So, if you've been looking around, you've noticed that there's a large movement in Wargaming these days away from the "standard" of 28mm (heroic) figures. While some are getting larger and going into 32mm pieces, there's a growing hardcore support for smaller scales- 10mm and 15mm are becoming the rage. Let's look at some of the reasons why.
So, first things first, 26/28/28 Heroic wasn't always the gold standard it's been for the past ten years or so. There's always been games being played in smaller scales- and in fact some of the older armor games on the market have been at those scales for twenty or thirty years. However, for many of us, the good ol' 28's were the norm we grew up with. However, the past few years there's a lot of positive movement in the smaller scales: Robotech, Dropzone Commander, Flames of War, Martian Front, and many others (arguable with FoW quietly leading the Renaissance back to smaller scales). I've been putting a lot of thought into this one recently, and I've come up with some solid answers as to why.
Quality is a Quality all it's own
Sure, the 28mm and larger folk are sharper and crisper than ever before. But advances don't stop there. Twenty years ago most of your 10mm infantry looked like shapeless blobs, more crayola than collectible. Advances in machining and mold process have made it possible for today's 10mm figures to have nearly as much detail as the 28mm "leaddies" I was buying back in the 80's.
Many gamers (Belgarath97 among them) like to play massive games with multitudes of models. The smaller the scale, the more manageable an eighty model game becomes.
Big games obviously take up big space. You need models, model storage, terrain, and tables. By shrinking the scale down, you go from a game that you might not be able to store in your shoebox of an apartment, to one where you can hide table and all in the bottom of a closet.
Game balance is based upon limited ranges. Everybody knows this. However, most gamers never stop to consider how ridiculous a lot of weapon ranges are at 28mm. 12" range with a pistol means that super-science high tech .45ACP you've got has a maximum range of about half a city block. Assault rifles maybe a whole block. Sniper rifles usually a block and a half. Um...that doesn't really make sense. If you think about it, the only thing on an average 28mm table that should be written next to a sniper rifle's range is "yes." These things exist for game balance, but when examined outside of the rules bubble, they don't make much sense. 10mm and 15mm games, having much more table to play with, have the opportunity to be more realistic (although not all are).
Much more than bow ties. A lot of your games in these scales involve walkers, mecha, and strange vehicles- all of which have been pervading pop culture more and more in the past few years. It might be hard to get a non-gamer interested in a game where he controls a half dozen skirmishing people at 28mm, but if they're a Transformers or Pacific Rim fan, you might hook them on big stompy walkers in 10mm.
There's not as large a margin in making models as hobbyist's (myself included) generally think. Molds and model production has unseen costs, regardless of materials used. Just like everything else, those costs per piece shrink as the scale goes down. This means more upstart companies can try to break into the industry with smaller scales. More new ideas leads to more interest, which leads to even more companies thinking they have a shot in... I think we're just seeing the start of this crest personally, and you're going to see a lot more coming in these scales in 2015/16.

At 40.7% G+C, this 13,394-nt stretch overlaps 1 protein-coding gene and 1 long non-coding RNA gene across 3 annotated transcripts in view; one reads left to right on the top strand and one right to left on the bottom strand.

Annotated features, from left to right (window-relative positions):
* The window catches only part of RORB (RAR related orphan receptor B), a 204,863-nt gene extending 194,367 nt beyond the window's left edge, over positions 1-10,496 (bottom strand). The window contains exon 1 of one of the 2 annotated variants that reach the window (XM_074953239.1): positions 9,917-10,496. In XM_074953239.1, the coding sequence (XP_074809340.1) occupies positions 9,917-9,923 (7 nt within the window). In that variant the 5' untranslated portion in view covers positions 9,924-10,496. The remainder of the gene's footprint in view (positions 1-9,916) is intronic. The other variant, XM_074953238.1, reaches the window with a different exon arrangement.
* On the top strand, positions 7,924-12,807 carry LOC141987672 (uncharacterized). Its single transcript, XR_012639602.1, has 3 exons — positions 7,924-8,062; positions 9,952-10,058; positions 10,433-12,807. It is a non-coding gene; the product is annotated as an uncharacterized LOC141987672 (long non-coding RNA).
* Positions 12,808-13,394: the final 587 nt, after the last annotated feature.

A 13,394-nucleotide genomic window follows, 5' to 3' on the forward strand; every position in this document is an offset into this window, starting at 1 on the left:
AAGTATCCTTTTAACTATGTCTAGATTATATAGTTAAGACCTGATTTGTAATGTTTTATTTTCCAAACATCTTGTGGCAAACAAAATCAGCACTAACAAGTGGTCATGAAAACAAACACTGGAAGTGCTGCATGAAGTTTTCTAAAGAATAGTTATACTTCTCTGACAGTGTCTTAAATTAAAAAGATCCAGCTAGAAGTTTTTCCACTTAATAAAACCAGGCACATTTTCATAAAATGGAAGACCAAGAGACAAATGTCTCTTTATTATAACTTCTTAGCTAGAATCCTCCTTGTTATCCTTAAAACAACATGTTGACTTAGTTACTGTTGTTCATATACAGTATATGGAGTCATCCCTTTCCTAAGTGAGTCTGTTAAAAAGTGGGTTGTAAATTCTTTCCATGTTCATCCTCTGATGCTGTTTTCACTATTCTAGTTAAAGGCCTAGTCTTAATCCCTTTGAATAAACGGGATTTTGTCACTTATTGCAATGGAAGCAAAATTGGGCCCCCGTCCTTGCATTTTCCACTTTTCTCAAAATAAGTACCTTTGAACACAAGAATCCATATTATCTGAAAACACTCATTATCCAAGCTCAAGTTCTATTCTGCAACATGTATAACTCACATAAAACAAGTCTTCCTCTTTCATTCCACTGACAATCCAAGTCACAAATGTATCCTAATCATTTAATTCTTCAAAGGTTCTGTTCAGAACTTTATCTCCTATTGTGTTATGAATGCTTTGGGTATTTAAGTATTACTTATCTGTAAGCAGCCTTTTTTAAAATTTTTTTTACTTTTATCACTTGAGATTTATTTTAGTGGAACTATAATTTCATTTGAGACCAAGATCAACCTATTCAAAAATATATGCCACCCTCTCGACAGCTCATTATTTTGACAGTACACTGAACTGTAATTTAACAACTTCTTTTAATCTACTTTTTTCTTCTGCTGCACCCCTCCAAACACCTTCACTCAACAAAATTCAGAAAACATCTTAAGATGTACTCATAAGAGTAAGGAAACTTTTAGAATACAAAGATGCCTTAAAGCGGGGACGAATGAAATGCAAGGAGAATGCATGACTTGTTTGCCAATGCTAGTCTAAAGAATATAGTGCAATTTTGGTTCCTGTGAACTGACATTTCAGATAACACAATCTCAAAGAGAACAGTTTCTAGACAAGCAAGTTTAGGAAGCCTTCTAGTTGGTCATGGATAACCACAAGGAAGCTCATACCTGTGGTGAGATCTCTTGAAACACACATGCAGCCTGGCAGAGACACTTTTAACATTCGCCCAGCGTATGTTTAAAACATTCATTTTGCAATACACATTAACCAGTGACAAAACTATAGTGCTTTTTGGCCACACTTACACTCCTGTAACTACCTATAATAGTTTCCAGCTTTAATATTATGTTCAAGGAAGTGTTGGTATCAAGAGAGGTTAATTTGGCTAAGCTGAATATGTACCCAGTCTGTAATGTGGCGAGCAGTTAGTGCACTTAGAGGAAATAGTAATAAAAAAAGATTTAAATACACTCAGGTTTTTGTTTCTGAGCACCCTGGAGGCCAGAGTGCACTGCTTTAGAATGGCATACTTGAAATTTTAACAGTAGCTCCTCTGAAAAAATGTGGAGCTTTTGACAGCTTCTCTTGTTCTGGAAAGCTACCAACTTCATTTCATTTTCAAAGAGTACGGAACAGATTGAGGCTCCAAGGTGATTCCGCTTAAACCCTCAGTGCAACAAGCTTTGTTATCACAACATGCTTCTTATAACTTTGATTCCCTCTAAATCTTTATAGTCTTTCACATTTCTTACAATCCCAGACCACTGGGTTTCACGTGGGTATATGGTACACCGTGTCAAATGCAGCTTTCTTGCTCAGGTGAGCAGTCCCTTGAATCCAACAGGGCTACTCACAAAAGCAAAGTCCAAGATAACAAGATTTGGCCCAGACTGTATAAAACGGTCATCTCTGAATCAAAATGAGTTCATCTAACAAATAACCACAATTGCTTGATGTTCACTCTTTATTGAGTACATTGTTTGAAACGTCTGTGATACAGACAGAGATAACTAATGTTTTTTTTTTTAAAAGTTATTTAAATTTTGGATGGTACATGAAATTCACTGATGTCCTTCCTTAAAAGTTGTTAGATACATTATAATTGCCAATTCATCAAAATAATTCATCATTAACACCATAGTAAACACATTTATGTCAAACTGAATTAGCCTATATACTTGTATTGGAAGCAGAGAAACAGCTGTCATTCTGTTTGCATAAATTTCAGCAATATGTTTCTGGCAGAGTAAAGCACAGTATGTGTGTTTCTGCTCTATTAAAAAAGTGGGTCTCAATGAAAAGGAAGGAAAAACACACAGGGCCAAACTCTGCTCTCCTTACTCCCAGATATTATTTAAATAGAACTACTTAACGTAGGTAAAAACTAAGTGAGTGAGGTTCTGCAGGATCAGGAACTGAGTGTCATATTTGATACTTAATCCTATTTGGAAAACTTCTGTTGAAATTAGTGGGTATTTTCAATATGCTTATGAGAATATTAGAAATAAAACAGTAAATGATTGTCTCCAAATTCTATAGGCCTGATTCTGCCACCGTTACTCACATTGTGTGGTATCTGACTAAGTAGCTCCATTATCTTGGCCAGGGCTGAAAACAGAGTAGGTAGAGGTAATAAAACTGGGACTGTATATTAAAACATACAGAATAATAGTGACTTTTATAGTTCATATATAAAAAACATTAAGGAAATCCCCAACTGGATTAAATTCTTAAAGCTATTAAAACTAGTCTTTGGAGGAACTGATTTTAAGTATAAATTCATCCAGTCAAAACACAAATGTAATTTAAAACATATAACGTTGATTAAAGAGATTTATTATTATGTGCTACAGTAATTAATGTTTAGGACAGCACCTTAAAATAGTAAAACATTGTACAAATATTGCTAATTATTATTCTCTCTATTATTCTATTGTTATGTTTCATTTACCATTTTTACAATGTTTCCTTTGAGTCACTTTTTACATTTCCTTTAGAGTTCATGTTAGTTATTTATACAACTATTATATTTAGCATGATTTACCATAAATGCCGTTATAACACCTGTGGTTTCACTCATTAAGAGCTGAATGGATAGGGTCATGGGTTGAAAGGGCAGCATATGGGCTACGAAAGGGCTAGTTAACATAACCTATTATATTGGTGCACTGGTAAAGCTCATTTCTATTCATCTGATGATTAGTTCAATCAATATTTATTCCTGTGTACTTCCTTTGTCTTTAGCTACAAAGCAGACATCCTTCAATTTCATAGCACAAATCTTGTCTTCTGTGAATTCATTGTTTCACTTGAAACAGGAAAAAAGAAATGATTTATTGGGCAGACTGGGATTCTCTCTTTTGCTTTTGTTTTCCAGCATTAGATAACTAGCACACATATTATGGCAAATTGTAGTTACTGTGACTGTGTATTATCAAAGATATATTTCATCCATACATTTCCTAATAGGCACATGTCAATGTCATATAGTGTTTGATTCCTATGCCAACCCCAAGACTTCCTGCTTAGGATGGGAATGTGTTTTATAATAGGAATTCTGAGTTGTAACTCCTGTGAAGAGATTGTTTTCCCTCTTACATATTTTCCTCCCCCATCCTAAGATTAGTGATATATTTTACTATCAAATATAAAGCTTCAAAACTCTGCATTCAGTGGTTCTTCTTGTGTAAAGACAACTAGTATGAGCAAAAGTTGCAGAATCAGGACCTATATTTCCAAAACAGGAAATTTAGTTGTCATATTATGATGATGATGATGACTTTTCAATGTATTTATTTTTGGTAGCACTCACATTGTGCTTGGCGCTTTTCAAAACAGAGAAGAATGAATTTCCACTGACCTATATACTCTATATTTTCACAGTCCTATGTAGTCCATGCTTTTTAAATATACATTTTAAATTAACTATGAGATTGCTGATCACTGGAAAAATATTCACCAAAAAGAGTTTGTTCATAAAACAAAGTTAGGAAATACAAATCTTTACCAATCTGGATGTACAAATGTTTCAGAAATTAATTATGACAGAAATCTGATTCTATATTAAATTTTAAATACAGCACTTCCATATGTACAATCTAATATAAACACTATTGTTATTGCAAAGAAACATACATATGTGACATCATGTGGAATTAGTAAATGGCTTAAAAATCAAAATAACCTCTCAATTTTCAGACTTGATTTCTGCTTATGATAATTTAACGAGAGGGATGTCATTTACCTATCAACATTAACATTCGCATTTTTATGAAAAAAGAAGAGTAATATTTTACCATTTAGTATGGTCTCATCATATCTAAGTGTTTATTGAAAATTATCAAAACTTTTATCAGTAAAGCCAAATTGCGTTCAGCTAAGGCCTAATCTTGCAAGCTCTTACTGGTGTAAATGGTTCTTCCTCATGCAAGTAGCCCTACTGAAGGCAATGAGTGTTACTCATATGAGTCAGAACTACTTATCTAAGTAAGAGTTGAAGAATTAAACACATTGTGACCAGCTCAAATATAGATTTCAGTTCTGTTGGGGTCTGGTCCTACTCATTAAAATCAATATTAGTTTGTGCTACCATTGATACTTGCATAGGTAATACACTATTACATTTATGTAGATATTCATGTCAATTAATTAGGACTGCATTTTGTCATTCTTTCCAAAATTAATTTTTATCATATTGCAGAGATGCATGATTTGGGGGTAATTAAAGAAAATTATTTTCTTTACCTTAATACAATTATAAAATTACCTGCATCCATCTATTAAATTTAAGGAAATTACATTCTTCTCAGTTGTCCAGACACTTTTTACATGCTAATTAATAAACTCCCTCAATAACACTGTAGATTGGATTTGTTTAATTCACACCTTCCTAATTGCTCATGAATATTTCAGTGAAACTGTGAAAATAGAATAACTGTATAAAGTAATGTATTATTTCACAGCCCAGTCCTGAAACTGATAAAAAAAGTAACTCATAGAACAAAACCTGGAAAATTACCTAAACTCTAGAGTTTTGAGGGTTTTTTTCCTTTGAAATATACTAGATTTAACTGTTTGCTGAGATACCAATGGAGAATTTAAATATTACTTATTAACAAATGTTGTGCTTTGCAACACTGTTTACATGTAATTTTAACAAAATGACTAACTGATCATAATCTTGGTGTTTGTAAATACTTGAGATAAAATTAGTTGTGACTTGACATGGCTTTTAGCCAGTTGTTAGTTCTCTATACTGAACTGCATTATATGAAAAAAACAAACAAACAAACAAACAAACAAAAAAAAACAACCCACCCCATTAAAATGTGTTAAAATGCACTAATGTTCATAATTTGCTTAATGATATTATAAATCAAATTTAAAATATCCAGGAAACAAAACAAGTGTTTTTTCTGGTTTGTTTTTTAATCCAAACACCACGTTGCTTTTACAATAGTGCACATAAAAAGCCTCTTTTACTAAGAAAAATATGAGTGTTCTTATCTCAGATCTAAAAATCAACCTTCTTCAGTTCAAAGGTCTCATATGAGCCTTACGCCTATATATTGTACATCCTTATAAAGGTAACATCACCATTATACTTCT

The culmination of all the above comes together in this one: starting smaller makes it possible to make "ginormous by comparison to people" models a lot easier. Take a loot at some of the biggest pieces in Dropzone Commander and you'll see what I mean. Those things are fifty feet tall or more in scale. Trying to do that in 32mm would result in really hard to produce, hard to store, hard to transport models. By creating them in a smaller scale, you have much more opportunity to go big.
So, is 28mm dead? No, certainly not. It will be the industry driver for quite a long time to come, don't you worry. You'll also see more 32mm coming I'd expect. However, such a wide range of scales is a good thing for the industry- if not for your wallet. It means more games and more models from more manufacturers. It means more fresh ideas, and more opportunity to tailor your hobby to want you want from it. Case in point: our own Merek hates to paint. In fact, hate may be to soft a word. I might have seen plans to blow up a brush factory fall out of his case once. However, he's a huge fan of classic armor, and knows more about WWII fighting armor than most people will ever be exposed to. It's a real struggle for him to paint 28mm infantry figures, and I always give him credit for the time he spends doing it (normally, I'm sure, painting with one hand and punching holes inthe wall with the other). However, he got a 1,500 point for of Dropzone Commander and had them painted up ot a solid tabletop standard in under two weeks. And, dare we say it, enjoyed it. Why? Because he found what he wanted in his hobby- vehicles. He actually found an army he wanted to paint. And you know what, as his friend and club-mate, that's worth me spending a hundred dollars or so to put a force down on the table to play against him.
So, any of these points on target or totally off? Have any I missed? Want to tell people why you love your favorite small-scale game? Drop it all in the comments below, we love to hear them.
I'll see you on the other side of the table.The Second Class Elitist.